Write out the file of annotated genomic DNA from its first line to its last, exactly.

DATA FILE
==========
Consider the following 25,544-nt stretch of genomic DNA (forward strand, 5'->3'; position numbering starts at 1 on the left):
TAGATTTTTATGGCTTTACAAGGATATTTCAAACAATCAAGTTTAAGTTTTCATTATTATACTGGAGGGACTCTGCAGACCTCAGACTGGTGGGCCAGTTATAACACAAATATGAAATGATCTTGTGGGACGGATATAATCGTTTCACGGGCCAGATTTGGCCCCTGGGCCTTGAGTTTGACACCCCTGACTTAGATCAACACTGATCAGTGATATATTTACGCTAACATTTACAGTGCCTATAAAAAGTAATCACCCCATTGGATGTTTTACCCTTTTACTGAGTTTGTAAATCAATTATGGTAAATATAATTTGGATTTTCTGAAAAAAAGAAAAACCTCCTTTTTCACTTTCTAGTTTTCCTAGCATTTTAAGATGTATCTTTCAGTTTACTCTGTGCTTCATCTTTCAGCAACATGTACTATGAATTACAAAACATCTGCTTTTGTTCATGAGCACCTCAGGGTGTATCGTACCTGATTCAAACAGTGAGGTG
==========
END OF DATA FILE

Consider the following 25,544-nt stretch of genomic DNA (forward strand, 5'->3'; position numbering starts at 1 on the left):
TAGATTTTTATGGCTTTACAAGGATATTTCAAACAATCAAGTTTAAGTTTTCATTATTATACTGGAGGGACTCTGCAGACCTCAGACTGGTGGGCCAGTTATAACACAAATATGAAATGATCTTGTGGGACGGATATAATCGTTTCACGGGCCAGATTTGGCCCCTGGGCCTTGAGTTTGACACCCCTGACTTAGATCAACACTGATCAGTGATATATTTACGCTAACATTTACAGTGCCTATAAAAAGTAATCACCCCATTGGATGTTTTACCCTTTTACTGAGTTTGTAAATCAATTATGGTAAATATAATTTGGATTTTCTGAAAAAAAGAAAAACCTCCTTTTTCACTTTCTAGTTTTCCTAGCATTTTAAGATGTATCTTTCAGTTTACTCTGTGCTTCATCTTTCAGCAACATGTACTATGAATTACAAAACATCTGCTTTTGTTCATGAGCACCTCAGGGTGTATCGTACCTGATTCAAACAGTGAGGTG